MOSCOW (AP) — The Kremlin said Thursday it doubts that Yulia Skripal has issued a statement of her own free will after her recovery from poisoning that Britain blames on Russia.
Skripal, who was poisoned along with her ex-spy father Sergei in a nerve agent attack, said Wednesday her recovery has been “slow and painful” and that she doesn’t need assistance offered by the Russian Embassy.
President Vladimir Putin’s spokesman, Dmitry Peskov, said the Kremlin doesn’t know whether Skripal made her statement under pressure or independently, where she is or if her rights have been respected by British authorities.
Russia has vehemently denied any involvement in the March 4 poisoning and blamed Britain for staging it. Peskov described the Skripals’ poisoning as an “unprecedented international provocation.”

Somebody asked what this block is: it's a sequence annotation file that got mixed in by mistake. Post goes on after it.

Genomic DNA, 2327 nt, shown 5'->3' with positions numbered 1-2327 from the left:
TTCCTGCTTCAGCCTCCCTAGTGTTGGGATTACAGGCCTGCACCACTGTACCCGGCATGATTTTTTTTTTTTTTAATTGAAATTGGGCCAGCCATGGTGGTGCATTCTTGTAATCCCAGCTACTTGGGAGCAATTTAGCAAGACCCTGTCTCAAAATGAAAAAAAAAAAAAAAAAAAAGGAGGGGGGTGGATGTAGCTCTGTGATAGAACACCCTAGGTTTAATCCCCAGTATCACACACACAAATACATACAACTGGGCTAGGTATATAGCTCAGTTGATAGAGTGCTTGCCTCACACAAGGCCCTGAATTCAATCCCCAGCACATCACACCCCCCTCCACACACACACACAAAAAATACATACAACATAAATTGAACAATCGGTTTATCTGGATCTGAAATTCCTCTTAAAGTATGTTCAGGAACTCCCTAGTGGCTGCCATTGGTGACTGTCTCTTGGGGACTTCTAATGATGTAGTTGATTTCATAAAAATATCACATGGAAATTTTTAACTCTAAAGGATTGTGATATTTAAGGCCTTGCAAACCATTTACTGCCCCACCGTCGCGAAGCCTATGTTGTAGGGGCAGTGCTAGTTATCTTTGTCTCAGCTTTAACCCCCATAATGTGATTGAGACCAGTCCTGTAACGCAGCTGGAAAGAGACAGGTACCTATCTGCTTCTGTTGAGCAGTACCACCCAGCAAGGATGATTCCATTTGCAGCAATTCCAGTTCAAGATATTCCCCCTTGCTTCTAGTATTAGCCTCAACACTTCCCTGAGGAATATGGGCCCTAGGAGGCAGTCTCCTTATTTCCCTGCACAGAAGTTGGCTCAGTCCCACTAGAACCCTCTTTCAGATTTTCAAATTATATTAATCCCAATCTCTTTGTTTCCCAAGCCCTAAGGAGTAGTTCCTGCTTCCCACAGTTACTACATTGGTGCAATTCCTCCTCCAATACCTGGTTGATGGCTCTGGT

Most Read Nation & World Stories
- Marin, once known for vaccine skeptics, now tells them ‘you’re not welcome’
- Supreme Court rejects bump stock ban cases
- U.S. Supreme Court takes on Clean Water Act in Idaho couple's case
- Sports on TV & radio: Local listings for Seattle games and events
- His mom's house flooded during Ian. He swam a half-mile to save her
“We have every reason not to trust it,” Peskov said of Skripal’s statement in a call with reporters.
The Russian Embassy in London went a step further, tweeting: “The bottom line is that MI5 should expect better results from their translators – for 32K/year (32,000 pounds a year) they should be able to write statements which sound more Russian.”
The tweet echoed statements by many commentators in Moscow, who said that the wording of Skripal’s remarks sounded odd and artificial.
The cousin of Yulia Skripal said on Russian state television late Wednesday that she appeared to be delivering a statement written by others. “The text is learned by heart — I mean she doesn’t speak emotionally, she says it very quickly,” Viktoria Skripal said.